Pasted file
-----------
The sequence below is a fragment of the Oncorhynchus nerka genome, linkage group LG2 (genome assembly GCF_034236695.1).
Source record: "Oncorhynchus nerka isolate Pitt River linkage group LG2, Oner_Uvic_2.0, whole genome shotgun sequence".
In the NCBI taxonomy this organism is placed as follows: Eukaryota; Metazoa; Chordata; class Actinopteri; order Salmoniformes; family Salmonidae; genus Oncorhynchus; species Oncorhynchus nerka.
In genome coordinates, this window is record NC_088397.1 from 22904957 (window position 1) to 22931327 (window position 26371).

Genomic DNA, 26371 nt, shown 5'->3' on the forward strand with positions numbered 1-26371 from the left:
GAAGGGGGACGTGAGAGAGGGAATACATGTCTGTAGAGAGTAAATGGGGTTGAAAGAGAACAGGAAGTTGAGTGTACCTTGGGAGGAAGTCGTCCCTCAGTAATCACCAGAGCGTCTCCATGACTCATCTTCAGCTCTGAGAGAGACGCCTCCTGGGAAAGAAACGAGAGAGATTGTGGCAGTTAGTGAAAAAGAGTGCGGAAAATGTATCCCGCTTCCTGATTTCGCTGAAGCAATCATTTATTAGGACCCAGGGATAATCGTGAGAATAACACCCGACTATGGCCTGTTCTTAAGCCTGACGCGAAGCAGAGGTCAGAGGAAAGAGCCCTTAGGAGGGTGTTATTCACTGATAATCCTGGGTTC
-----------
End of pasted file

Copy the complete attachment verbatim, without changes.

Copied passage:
The sequence below is a fragment of the Oncorhynchus nerka genome, linkage group LG2 (genome assembly GCF_034236695.1).
Source record: "Oncorhynchus nerka isolate Pitt River linkage group LG2, Oner_Uvic_2.0, whole genome shotgun sequence".
In the NCBI taxonomy this organism is placed as follows: Eukaryota; Metazoa; Chordata; class Actinopteri; order Salmoniformes; family Salmonidae; genus Oncorhynchus; species Oncorhynchus nerka.
In genome coordinates, this window is record NC_088397.1 from 22904957 (window position 1) to 22931327 (window position 26371).

Genomic DNA, 26371 nt, shown 5'->3' on the forward strand with positions numbered 1-26371 from the left:
GAAGGGGGACGTGAGAGAGGGAATACATGTCTGTAGAGAGTAAATGGGGTTGAAAGAGAACAGGAAGTTGAGTGTACCTTGGGAGGAAGTCGTCCCTCAGTAATCACCAGAGCGTCTCCATGACTCATCTTCAGCTCTGAGAGAGACGCCTCCTGGGAAAGAAACGAGAGAGATTGTGGCAGTTAGTGAAAAAGAGTGCGGAAAATGTATCCCGCTTCCTGATTTCGCTGAAGCAATCATTTATTAGGACCCAGGGATAATCGTGAGAATAACACCCGACTATGGCCTGTTCTTAAGCCTGACGCGAAGCAGAGGTCAGAGGAAAGAGCCCTTAGGAGGGTGTTATTCACTGATAATCCTGGGTTC